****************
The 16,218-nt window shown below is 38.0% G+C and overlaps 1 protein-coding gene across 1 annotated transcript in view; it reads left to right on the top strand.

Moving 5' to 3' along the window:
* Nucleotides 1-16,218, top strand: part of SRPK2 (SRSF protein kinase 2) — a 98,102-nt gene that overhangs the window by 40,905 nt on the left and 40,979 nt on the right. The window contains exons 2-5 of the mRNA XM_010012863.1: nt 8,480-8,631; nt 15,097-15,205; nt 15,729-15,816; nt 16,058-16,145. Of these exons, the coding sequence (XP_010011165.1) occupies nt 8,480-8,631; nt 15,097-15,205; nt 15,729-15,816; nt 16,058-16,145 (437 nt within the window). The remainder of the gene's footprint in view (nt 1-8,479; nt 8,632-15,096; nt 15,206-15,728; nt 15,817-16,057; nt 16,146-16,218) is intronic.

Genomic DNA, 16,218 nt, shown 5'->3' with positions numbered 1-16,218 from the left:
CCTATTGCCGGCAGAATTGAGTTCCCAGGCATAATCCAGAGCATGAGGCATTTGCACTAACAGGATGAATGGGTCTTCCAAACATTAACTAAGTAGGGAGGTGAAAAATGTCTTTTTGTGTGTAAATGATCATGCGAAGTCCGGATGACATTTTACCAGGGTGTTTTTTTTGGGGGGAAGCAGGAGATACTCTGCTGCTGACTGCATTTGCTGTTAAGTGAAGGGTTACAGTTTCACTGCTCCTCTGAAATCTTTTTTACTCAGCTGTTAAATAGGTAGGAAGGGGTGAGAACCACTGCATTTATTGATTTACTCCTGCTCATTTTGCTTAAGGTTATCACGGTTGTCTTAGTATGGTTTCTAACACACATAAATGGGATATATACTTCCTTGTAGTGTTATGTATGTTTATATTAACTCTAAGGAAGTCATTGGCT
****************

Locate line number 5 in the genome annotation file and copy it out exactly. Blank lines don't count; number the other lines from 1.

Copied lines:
CCTATTGCCGGCAGAATTGAGTTCCCAGGCATAATCCAGAGCATGAGGCATTTGCACTAACAGGATGAATGGGTCTTCCAAACATTAACTAAGTAGGGAGGTGAAAAATGTCTTTTTGTGTGTAAATGATCATGCGAAGTCCGGATGACATTTTACCAGGGTGTTTTTTTTGGGGGGAAGCAGGAGATACTCTGCTGCTGACTGCATTTGCTGTTAAGTGAAGGGTTACAGTTTCACTGCTCCTCTGAAATCTTTTTTACTCAGCTGTTAAATAGGTAGGAAGGGGTGAGAACCACTGCATTTATTGATTTACTCCTGCTCATTTTGCTTAAGGTTATCACGGTTGTCTTAGTATGGTTTCTAACACACATAAATGGGATATATACTTCCTTGTAGTGTTATGTATGTTTATATTAACTCTAAGGAAGTCATTGGCT